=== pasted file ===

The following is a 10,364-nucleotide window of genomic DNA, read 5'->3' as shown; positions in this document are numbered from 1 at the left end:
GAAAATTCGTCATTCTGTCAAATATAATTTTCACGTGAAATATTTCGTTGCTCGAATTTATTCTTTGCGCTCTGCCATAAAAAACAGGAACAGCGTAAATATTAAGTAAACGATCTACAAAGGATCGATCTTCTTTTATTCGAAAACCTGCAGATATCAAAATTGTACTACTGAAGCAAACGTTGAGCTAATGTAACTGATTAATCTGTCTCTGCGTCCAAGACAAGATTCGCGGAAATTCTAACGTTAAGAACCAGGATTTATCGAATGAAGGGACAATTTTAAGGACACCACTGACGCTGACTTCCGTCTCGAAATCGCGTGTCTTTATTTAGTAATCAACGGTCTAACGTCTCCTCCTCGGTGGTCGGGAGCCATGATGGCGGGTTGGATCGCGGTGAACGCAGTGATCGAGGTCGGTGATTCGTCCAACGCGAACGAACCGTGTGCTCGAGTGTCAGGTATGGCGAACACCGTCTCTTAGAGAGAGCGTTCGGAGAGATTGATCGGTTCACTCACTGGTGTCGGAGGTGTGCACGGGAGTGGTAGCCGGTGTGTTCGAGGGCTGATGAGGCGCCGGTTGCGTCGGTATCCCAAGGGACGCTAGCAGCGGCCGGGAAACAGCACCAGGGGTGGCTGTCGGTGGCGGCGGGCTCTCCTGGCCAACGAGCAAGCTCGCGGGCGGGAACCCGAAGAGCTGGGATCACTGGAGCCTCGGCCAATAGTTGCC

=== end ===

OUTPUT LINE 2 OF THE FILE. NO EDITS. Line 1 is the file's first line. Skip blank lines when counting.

GAAAATTCGTCATTCTGTCAAATATAATTTTCACGTGAAATATTTCGTTGCTCGAATTTATTCTTTGCGCTCTGCCATAAAAAACAGGAACAGCGTAAATATTAAGTAAACGATCTACAAAGGATCGATCTTCTTTTATTCGAAAACCTGCAGATATCAAAATTGTACTACTGAAGCAAACGTTGAGCTAATGTAACTGATTAATCTGTCTCTGCGTCCAAGACAAGATTCGCGGAAATTCTAACGTTAAGAACCAGGATTTATCGAATGAAGGGACAATTTTAAGGACACCACTGACGCTGACTTCCGTCTCGAAATCGCGTGTCTTTATTTAGTAATCAACGGTCTAACGTCTCCTCCTCGGTGGTCGGGAGCCATGATGGCGGGTTGGATCGCGGTGAACGCAGTGATCGAGGTCGGTGATTCGTCCAACGCGAACGAACCGTGTGCTCGAGTGTCAGGTATGGCGAACACCGTCTCTTAGAGAGAGCGTTCGGAGAGATTGATCGGTTCACTCACTGGTGTCGGAGGTGTGCACGGGAGTGGTAGCCGGTGTGTTCGAGGGCTGATGAGGCGCCGGTTGCGTCGGTATCCCAAGGGACGCTAGCAGCGGCCGGGAAACAGCACCAGGGGTGGCTGTCGGTGGCGGCGGGCTCTCCTGGCCAACGAGCAAGCTCGCGGGCGGGAACCCGAAGAGCTGGGATCACTGGAGCCTCGGCCAATAGTTGCC